Ye Sons and Daughters Let us Sing / of the King

This hymn, which is about seeing Jesus after the resurrection, is based on a 15th century work by French Franciscan monk Jean Tisserand (d 1494).

It was translated by English Anglican priest, scholar and hymnwriter, John Mason Neale (1818 – 1866).  There are several different English translations in use  (eg "let us sing" vs "of the king"), and it has been difficult to say exactly which one is by Neale which ones are from other sources.

With meter 8.8.8 with alleluias, tunes it is set to include:
  • O FILII ET FILIAE, a French tune from the 15th cent; Solesmes Version, Mode II
  • GELOBT SEI GOTT (Vulpius) by Melchior Vulpius (1609)


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Choir with organ, recorded live in a church service, tune O FILII ET FILIAE:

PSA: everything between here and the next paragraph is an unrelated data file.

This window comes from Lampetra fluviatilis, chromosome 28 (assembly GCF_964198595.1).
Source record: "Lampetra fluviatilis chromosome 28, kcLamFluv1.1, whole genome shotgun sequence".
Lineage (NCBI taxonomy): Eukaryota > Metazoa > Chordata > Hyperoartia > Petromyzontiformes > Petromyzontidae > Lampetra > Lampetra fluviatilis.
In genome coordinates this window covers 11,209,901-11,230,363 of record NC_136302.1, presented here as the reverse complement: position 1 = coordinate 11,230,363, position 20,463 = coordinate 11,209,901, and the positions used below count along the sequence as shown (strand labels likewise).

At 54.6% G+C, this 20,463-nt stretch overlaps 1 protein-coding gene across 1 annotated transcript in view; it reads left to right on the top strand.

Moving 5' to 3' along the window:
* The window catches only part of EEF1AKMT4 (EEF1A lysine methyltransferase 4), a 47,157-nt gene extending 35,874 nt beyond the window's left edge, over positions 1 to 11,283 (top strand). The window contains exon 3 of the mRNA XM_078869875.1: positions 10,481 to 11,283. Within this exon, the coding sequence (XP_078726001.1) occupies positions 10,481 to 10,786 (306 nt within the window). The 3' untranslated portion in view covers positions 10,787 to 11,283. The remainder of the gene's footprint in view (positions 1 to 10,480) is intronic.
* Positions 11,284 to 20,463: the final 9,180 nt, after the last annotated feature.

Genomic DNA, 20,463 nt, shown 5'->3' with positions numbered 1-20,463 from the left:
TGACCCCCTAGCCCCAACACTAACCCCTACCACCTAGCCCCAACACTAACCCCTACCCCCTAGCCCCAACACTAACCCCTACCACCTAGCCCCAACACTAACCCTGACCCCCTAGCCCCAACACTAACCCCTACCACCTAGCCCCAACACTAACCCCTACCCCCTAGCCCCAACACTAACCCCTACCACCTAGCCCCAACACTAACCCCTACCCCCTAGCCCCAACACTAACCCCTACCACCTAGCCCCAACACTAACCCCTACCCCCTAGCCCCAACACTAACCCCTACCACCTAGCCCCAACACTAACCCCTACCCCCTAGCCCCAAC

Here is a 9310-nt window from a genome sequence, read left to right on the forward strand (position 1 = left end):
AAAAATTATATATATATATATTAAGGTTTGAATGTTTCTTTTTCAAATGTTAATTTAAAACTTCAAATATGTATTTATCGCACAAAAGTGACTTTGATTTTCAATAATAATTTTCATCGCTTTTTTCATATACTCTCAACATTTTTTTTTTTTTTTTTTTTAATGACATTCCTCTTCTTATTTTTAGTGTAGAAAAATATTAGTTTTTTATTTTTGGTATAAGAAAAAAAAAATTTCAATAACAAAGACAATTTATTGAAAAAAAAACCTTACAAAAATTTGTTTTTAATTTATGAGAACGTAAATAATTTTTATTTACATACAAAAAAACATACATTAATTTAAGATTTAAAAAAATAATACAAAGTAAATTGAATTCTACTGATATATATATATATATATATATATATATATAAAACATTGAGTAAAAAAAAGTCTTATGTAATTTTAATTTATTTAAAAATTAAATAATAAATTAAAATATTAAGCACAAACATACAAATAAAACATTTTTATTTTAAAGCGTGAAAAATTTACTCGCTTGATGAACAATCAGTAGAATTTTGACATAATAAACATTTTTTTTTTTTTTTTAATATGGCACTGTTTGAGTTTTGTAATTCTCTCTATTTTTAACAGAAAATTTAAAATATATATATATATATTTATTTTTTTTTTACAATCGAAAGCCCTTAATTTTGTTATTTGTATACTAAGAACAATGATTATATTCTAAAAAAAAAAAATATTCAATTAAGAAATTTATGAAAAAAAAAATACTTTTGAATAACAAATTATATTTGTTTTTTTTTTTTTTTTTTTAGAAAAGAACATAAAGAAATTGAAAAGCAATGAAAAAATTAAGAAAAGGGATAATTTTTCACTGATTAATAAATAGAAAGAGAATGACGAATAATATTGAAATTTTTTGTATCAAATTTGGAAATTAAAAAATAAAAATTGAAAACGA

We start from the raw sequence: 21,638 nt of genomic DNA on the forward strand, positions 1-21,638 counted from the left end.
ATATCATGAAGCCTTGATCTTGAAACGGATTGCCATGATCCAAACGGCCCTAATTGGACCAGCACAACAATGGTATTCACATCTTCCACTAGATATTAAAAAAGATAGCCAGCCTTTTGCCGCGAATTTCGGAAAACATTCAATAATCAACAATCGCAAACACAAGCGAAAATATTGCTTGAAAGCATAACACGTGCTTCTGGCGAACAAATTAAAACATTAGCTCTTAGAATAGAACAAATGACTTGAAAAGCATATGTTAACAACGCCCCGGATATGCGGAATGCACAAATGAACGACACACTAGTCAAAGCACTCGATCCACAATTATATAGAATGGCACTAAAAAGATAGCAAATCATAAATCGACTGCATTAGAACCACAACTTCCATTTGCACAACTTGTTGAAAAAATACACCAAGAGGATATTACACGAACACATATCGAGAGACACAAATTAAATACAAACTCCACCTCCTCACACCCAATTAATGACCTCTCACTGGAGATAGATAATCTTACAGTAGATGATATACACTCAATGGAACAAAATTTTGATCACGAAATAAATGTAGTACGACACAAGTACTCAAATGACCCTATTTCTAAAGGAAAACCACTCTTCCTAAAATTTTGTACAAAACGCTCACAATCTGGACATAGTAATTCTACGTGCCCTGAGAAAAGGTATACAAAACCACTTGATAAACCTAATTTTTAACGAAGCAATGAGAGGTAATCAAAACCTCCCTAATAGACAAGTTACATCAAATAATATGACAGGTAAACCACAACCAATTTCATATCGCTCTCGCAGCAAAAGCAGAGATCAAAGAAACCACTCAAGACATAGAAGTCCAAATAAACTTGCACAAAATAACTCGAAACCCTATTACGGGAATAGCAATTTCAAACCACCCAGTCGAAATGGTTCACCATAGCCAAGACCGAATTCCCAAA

Small choir with gentle organ backing:

Lead singer and contemporary band, professional recording:

Instrumental - mountain dulcimer:


Alleluia! Alleluia! Alleluia!

Ye sons and daughters, let us sing!
The King of heaven, the glorious King,
over death today rose triumphing.

That Easter morn, at break of day,
The faithful women went their way
To seek the tomb where Jesus lay.

That night the apostles met in fear;
amidst them came their Lord most dear,
and said, "My peace be on all here."

When Thomas first the tidings heard,
How they had seen the risen Lord,
He doubted the disciples' word.

"My pierced side, O Thomas, see;
My hands, my feet, I show to thee;
Not faithless but believing be."

No longer Thomas then denied;
He saw the feet, the hands, the side;
"Thou art my Lord and God," he cried.

How blest are they who have not seen,
And yet whose faith has constant been;
For they eternal life shall win.

An angel clad in white they see,
who sat, and spake unto the three,
"Your Lord doth go to Galilee."

On this most holy day of days
To God your hearts and voices raise,
In laud and jubilee and praise.

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